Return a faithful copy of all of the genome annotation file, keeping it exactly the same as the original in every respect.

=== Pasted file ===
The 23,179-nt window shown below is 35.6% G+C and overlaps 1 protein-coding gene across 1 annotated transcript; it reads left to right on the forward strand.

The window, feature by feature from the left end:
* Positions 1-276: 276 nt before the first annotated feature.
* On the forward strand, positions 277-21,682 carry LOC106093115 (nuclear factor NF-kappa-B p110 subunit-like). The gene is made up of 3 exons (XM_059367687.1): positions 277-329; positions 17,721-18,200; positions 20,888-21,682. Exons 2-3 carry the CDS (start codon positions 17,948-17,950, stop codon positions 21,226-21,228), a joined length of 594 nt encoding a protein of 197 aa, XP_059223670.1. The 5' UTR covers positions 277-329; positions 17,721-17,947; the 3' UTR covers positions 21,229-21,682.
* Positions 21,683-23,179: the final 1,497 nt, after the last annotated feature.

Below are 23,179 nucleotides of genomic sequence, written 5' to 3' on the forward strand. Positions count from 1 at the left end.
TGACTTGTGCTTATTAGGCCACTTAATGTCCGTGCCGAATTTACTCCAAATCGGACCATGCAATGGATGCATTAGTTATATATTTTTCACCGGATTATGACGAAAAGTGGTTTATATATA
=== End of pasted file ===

The 23,179-nt window shown below is 35.6% G+C and overlaps 1 protein-coding gene across 1 annotated transcript; it reads left to right on the forward strand.

The window, feature by feature from the left end:
* Positions 1-276: 276 nt before the first annotated feature.
* On the forward strand, positions 277-21,682 carry LOC106093115 (nuclear factor NF-kappa-B p110 subunit-like). The gene is made up of 3 exons (XM_059367687.1): positions 277-329; positions 17,721-18,200; positions 20,888-21,682. Exons 2-3 carry the CDS (start codon positions 17,948-17,950, stop codon positions 21,226-21,228), a joined length of 594 nt encoding a protein of 197 aa, XP_059223670.1. The 5' UTR covers positions 277-329; positions 17,721-17,947; the 3' UTR covers positions 21,229-21,682.
* Positions 21,683-23,179: the final 1,497 nt, after the last annotated feature.

Below are 23,179 nucleotides of genomic sequence, written 5' to 3' on the forward strand. Positions count from 1 at the left end.
TGACTTGTGCTTATTAGGCCACTTAATGTCCGTGCCGAATTTACTCCAAATCGGACCATGCAATGGATGCATTAGTTATATATTTTTCACCGGATTATGACGAAAAGTGGTTTATATATA